Tips for Living on a Budget in Dubai
Dubai is most renowned for its towering skyscrapers, flashy automobiles, and generally luxurious lifestyle, so it may come as a surprise to some that living on a budget is possible here as well! If saving money for the future is a top priority for you, or you’re looking for methods to cut costs on a daily basis, here’s our guide to living on a budget in Dubai. We’ve got some helpful hints for you, whether you want to save money on groceries or monthly rent.
Let’s look at some of the most important expenses for most Dubai residents and see how you may save money in these areas.
For most inhabitants, housing remains one of their largest expenses. However, there are ways to save money on rent in Dubai. The cost of renting an apartment in Dubai also includes utility bills. In a three-bedroom flat, the average monthly expense for power and water connection is around 1,000 AED. The cost will be higher if you have a family. The majority of your monthly utility costs will be between $600 and $1,500. If you’re a student, you’ll likely pay less than the average, but if you have a large home, you’ll almost certainly spend more. Keep in mind that the summertime in Dubai may be extremely hot, so air conditioning is a requirement.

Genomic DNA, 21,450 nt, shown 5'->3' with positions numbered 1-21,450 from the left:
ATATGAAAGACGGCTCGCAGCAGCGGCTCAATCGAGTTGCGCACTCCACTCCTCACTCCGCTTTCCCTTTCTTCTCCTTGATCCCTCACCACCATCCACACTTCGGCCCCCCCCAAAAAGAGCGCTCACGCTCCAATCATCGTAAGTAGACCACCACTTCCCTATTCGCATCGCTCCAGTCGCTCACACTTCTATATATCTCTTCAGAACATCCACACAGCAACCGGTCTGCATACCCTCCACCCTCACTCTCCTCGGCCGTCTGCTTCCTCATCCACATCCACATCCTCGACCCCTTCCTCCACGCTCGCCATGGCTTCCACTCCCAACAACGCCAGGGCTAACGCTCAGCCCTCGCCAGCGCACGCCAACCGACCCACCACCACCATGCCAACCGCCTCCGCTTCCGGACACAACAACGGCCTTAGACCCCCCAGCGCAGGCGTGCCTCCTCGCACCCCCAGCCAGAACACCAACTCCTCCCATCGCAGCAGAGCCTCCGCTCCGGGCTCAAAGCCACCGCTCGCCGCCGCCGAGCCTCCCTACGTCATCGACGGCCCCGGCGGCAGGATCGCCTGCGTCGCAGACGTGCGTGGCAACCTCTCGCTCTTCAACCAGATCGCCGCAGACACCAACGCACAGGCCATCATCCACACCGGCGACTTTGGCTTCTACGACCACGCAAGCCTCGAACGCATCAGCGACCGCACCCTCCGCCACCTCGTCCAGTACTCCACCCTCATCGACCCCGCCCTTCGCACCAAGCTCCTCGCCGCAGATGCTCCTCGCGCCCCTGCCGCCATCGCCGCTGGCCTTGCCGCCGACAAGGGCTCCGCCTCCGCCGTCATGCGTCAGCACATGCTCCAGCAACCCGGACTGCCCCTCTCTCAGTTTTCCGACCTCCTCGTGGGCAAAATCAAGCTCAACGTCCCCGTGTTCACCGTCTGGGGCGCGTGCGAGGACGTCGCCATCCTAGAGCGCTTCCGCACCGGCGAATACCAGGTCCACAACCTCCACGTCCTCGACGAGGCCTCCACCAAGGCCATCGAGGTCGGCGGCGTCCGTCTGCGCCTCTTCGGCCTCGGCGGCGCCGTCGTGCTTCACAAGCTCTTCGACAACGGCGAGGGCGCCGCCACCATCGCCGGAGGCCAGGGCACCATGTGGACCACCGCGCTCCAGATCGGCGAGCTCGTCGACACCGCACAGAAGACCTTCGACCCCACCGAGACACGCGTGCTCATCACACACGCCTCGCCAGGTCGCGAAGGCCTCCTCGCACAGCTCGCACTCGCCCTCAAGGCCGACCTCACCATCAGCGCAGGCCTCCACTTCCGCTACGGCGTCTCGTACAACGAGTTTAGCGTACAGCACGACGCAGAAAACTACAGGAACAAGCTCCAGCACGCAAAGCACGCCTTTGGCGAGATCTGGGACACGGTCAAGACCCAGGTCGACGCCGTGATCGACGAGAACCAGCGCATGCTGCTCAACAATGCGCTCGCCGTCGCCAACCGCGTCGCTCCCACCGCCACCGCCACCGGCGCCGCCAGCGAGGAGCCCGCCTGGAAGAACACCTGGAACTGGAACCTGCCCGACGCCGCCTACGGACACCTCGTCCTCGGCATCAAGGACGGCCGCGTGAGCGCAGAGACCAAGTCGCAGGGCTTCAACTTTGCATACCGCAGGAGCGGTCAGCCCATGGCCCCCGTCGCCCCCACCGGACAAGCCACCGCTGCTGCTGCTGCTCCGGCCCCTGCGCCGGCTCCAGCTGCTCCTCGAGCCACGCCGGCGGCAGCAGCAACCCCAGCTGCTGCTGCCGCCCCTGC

Search for an Inexpensive Neighborhood
While Dubai has its fair share of luxurious and dreamy properties, tenants on a tighter budget will have no trouble finding affordable rental homes. You should concentrate your home search in Dubai on locations where you can live on a budget. For affordable apartments, Dubai Silicon Oasis, and Deira are among the most popular neighborhoods to rent affordable apartments, with yearly rents ranging from AED 23k to AED 24k for a one-bedroom unit. Old Dubai and Dubai Silicon Oasis are budget-friendly neighborhoods in Old Dubai, whilst Dubai Silicon Oasis is a relatively new development. Within walking distance, nearly every neighborhood will have critical amenities such as supermarkets, pharmacies, and salons.
Legally Share an Apartment
If you’re a single person living in Dubai, sharing an apartment with a housemate is one of the most practical ways to live on a budget. Keep in mind, however, that there are severe laws regarding sharing accommodation in Dubai, which you must follow in order to be legal.
Residents in Dubai can also save money by using the following techniques to reduce transportation costs.
Live Near Your Place of Work/Children’s School